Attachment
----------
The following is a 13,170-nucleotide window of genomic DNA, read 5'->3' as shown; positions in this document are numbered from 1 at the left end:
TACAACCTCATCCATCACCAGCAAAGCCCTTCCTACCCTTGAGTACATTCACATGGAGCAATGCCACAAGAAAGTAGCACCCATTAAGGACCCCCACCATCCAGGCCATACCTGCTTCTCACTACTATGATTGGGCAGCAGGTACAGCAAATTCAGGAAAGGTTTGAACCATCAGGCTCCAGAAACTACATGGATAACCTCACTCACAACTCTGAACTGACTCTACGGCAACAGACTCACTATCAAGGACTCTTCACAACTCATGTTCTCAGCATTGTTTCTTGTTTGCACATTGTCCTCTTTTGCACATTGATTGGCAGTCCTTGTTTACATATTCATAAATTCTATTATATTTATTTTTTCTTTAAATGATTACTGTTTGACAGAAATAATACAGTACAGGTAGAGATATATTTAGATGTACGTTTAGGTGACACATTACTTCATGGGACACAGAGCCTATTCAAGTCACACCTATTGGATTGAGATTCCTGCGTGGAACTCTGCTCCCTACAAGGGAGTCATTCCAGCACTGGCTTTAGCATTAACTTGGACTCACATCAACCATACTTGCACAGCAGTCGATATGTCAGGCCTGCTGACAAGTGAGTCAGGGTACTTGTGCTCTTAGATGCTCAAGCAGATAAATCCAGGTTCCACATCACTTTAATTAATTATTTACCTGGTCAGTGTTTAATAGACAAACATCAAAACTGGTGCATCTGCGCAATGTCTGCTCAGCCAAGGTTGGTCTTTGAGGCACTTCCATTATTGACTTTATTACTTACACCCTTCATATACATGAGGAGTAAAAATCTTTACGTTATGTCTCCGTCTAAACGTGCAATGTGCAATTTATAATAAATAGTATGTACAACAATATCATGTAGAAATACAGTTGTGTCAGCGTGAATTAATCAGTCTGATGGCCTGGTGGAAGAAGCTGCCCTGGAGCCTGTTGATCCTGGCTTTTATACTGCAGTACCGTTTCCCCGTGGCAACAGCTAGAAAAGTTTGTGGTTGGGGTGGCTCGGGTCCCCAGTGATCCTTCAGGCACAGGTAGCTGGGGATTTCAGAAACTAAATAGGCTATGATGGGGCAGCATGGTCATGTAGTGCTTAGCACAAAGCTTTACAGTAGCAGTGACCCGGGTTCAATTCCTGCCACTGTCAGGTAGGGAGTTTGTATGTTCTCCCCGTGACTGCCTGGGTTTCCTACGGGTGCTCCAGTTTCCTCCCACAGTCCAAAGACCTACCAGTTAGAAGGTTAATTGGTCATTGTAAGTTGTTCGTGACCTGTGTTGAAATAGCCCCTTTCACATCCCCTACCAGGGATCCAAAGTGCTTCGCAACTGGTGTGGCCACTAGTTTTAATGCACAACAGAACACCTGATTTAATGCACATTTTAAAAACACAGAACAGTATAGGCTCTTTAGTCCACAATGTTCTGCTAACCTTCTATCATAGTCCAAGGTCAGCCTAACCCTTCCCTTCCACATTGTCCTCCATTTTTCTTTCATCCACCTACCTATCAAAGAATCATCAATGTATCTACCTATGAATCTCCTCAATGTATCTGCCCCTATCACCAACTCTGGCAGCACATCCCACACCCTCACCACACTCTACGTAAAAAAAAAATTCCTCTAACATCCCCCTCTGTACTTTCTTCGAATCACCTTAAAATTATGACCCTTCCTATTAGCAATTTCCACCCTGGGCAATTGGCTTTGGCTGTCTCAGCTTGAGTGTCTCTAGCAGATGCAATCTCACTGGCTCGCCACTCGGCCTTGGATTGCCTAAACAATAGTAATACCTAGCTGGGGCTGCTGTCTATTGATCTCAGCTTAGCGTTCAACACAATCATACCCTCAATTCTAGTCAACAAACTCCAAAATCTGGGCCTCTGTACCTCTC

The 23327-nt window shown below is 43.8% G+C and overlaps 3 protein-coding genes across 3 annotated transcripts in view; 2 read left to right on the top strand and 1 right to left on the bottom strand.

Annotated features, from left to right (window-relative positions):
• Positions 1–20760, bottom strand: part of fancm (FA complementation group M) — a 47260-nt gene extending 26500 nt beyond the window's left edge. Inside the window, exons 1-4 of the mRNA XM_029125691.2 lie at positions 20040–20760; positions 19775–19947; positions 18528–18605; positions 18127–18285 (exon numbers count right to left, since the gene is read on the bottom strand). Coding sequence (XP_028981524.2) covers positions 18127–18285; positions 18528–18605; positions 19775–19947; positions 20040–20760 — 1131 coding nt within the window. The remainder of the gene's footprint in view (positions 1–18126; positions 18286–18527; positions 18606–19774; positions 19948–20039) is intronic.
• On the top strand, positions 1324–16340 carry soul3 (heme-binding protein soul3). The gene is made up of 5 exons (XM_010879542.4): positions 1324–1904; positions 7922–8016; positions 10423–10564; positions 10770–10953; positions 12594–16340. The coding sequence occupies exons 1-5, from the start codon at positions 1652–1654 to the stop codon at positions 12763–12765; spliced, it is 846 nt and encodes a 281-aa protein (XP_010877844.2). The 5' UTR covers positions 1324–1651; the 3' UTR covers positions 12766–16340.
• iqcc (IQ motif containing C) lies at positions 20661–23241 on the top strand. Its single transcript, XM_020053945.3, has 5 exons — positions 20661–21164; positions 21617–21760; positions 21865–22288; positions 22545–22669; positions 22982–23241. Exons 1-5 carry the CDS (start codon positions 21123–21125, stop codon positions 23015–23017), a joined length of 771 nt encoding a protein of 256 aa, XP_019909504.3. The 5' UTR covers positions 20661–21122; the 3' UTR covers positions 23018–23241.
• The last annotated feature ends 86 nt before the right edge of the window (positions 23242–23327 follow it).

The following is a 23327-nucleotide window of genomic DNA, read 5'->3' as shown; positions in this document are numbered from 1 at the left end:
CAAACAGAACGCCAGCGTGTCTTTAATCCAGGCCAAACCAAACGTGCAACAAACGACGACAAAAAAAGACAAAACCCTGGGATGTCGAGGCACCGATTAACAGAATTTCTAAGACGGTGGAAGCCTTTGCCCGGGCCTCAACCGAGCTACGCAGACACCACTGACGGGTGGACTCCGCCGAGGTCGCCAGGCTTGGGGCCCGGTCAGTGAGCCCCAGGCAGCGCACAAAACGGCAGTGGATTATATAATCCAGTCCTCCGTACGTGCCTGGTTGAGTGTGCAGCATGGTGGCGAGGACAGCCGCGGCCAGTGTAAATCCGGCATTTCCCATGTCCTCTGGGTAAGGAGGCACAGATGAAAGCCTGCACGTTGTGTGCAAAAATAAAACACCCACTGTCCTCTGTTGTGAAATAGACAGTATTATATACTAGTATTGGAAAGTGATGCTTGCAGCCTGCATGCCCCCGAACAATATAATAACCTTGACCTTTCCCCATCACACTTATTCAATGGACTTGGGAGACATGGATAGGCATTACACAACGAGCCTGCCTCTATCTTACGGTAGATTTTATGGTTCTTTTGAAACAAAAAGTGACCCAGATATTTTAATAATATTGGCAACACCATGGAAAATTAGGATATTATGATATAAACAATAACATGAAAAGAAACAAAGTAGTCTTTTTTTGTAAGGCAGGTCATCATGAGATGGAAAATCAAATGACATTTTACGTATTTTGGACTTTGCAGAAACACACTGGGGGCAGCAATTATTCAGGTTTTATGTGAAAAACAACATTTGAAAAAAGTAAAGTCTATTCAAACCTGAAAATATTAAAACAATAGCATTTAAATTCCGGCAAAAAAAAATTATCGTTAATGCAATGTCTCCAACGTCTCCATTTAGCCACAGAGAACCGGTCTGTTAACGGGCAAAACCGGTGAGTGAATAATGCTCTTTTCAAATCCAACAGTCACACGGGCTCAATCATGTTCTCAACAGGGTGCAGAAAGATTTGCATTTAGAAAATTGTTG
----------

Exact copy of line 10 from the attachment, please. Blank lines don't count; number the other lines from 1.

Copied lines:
CAAACAGAACGCCAGCGTGTCTTTAATCCAGGCCAAACCAAACGTGCAACAAACGACGACAAAAAAAGACAAAACCCTGGGATGTCGAGGCACCGATTAACAGAATTTCTAAGACGGTGGAAGCCTTTGCCCGGGCCTCAACCGAGCTACGCAGACACCACTGACGGGTGGACTCCGCCGAGGTCGCCAGGCTTGGGGCCCGGTCAGTGAGCCCCAGGCAGCGCACAAAACGGCAGTGGATTATATAATCCAGTCCTCCGTACGTGCCTGGTTGAGTGTGCAGCATGGTGGCGAGGACAGCCGCGGCCAGTGTAAATCCGGCATTTCCCATGTCCTCTGGGTAAGGAGGCACAGATGAAAGCCTGCACGTTGTGTGCAAAAATAAAACACCCACTGTCCTCTGTTGTGAAATAGACAGTATTATATACTAGTATTGGAAAGTGATGCTTGCAGCCTGCATGCCCCCGAACAATATAATAACCTTGACCTTTCCCCATCACACTTATTCAATGGACTTGGGAGACATGGATAGGCATTACACAACGAGCCTGCCTCTATCTTACGGTAGATTTTATGGTTCTTTTGAAACAAAAAGTGACCCAGATATTTTAATAATATTGGCAACACCATGGAAAATTAGGATATTATGATATAAACAATAACATGAAAAGAAACAAAGTAGTCTTTTTTTGTAAGGCAGGTCATCATGAGATGGAAAATCAAATGACATTTTACGTATTTTGGACTTTGCAGAAACACACTGGGGGCAGCAATTATTCAGGTTTTATGTGAAAAACAACATTTGAAAAAAGTAAAGTCTATTCAAACCTGAAAATATTAAAACAATAGCATTTAAATTCCGGCAAAAAAAAATTATCGTTAATGCAATGTCTCCAACGTCTCCATTTAGCCACAGAGAACCGGTCTGTTAACGGGCAAAACCGGTGAGTGAATAATGCTCTTTTCAAATCCAACAGTCACACGGGCTCAATCATGTTCTCAACAGGGTGCAGAAAGATTTGCATTTAGAAAATTGTTG